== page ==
Wednesday

29th Jan 2020

Irregular border-crossings halved, EU commission says

  • Irregular immigration down 50 percent, says commission (Photo: wfbakker2)

Irregular migration into the EU fell to its lowest level since 2008, the European Commission revealed Monday (3 June).

A total of 13,600 irregular crossings were reported at the EU's Schengen borders in the last three months of 2012, a 52 percent reduction on 2011. The figures form part of a Schengen 'health check' covering six months from November - April 2013, by the EU executive on the functioning of the Schengen area.

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The Schengen agreement offers passport-free travel to more than 400 million EU citizens and 26 countries.

The main fall occurred in Greece, with the commission reporting that the "situation changed in August 2012, when Greece redeployed around 1,800 border guards at its land border with Turkey". Italy accounted for 4,231 detected persons, marginally higher than the 4,035 reported by the Greek authorities.

The commission also revealed that it had opened two new cases regarding allegations that Germany and Spain had violated rules preventing governments from using national border controls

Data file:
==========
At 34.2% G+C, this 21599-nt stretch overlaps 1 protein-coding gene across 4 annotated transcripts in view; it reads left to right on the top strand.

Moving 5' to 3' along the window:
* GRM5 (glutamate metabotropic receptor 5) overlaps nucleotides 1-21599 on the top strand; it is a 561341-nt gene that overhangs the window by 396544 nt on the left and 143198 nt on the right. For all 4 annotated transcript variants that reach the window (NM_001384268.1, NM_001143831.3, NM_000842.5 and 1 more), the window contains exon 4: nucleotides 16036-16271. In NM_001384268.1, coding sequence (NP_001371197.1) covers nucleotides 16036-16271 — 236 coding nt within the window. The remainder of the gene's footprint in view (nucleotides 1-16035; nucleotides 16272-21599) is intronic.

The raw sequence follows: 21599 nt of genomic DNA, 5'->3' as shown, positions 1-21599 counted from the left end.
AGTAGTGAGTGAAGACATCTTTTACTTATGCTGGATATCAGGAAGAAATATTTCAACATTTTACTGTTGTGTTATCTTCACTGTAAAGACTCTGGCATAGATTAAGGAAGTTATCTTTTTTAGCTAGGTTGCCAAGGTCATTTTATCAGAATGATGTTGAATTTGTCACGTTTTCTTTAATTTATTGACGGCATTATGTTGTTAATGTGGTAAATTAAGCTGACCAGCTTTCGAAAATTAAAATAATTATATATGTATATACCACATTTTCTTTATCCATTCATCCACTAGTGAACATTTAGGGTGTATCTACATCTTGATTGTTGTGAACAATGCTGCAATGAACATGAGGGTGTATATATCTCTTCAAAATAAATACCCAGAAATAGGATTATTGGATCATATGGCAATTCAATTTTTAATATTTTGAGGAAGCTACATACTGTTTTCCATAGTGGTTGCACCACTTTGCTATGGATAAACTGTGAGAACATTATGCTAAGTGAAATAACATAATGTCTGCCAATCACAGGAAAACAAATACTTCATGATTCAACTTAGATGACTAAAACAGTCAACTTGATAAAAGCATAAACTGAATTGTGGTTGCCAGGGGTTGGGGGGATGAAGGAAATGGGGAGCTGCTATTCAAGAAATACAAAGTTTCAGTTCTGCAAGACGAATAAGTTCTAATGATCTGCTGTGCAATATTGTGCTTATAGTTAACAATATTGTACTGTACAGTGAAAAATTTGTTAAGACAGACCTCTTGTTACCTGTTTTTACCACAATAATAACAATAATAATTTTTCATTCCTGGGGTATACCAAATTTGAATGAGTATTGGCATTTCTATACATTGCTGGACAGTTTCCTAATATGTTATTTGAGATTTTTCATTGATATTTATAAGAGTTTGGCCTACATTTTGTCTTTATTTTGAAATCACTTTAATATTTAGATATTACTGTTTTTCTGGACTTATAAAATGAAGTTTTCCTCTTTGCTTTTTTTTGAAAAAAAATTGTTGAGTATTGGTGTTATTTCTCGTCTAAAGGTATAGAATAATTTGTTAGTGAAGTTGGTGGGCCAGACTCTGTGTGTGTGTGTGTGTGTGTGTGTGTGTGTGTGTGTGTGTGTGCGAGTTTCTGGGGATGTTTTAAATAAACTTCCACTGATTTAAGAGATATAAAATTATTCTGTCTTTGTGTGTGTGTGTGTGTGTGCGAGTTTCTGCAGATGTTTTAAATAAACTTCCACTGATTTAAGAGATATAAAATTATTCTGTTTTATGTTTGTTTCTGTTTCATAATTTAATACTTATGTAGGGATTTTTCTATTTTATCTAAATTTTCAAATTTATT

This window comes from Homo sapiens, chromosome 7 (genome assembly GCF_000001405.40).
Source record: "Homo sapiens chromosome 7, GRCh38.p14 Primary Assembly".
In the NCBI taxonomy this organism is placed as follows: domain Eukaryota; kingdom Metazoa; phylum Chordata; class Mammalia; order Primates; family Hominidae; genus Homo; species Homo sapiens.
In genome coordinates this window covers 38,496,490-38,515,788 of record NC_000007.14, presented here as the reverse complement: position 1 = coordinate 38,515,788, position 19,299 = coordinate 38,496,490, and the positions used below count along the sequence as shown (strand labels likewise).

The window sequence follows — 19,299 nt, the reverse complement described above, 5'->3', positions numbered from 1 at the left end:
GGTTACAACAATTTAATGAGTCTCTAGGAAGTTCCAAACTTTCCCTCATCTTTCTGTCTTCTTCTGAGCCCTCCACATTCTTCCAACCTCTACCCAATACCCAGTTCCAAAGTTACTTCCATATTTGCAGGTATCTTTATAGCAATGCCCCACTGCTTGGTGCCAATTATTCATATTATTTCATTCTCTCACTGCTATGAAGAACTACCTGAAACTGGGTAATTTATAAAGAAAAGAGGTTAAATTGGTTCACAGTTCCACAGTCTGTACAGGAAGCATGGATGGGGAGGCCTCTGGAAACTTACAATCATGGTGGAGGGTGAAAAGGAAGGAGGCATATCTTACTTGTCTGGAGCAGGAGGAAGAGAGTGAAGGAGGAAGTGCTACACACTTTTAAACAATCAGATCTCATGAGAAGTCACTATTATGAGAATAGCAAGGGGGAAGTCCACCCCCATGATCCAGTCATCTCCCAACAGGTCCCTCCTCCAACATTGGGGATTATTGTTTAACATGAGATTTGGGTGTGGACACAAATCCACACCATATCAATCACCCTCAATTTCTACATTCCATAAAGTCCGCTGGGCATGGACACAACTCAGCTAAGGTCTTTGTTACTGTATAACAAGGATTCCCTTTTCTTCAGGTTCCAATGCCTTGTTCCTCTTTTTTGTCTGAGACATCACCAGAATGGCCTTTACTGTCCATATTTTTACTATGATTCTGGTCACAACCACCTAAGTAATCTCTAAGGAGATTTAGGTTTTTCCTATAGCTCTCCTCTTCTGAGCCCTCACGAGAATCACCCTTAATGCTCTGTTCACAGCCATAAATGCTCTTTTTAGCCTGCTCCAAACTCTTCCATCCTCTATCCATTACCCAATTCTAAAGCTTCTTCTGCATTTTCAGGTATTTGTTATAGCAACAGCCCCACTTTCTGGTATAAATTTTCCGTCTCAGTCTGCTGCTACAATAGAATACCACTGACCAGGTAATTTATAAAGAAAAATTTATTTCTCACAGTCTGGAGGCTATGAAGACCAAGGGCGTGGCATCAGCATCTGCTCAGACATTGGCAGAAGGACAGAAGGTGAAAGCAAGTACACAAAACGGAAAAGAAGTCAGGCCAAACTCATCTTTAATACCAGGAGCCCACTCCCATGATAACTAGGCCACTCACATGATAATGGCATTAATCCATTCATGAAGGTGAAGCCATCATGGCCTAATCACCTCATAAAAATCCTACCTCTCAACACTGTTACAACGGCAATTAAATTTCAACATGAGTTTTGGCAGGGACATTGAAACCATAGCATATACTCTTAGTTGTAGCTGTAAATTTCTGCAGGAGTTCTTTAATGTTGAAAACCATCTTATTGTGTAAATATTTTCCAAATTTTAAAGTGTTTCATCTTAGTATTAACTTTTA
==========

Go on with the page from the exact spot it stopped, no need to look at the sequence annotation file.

Meanwhile, the number of asylum applications from countries in the Western Balkans also fell by 44 percent in early 2013. The most popular European destinations were Germany, Sweden, Belgium and Luxembourg.

"We owe it to our citizens to make sure Schengen remains an area without border controls," said EU home affairs commissioner Cecilia Malmstrom in a statement.

However, governments are becoming increasingly anxious to re-assert more control over their borders.

EU justice and home affairs ministers will meet in Luxembourg on Thursday (6 June) in a bid to sign off on legislation aimed at amending the Schengen borders code by setting up a framework allowing governments to reintroduce controls at internal borders in exceptional circumstances. The Schengen rule-book currently allows the reintroduction of border controls when there is "a serious threat to public policy or internal security."

Under the agreement struck between MEPs and ministers last week, countries unable to secure their borders would be eligible to EU financial support, as well as to additional aid from Frontex, the European Asylum Support Office or the EU police agency Europol.

Meanwhile, the EU executive could propose to allow a temporary reintroduction of border controls for a limited period of time on the basis of a qualified majority vote, while governments could shut down their borders if they felt threatened by political demonstrations, high-profile political meetings, or sporting events.

Ministers will also assess a regulation establishing an evaluation and monitoring mechanism to oversee the implementation of legislation related to the Schengen area.

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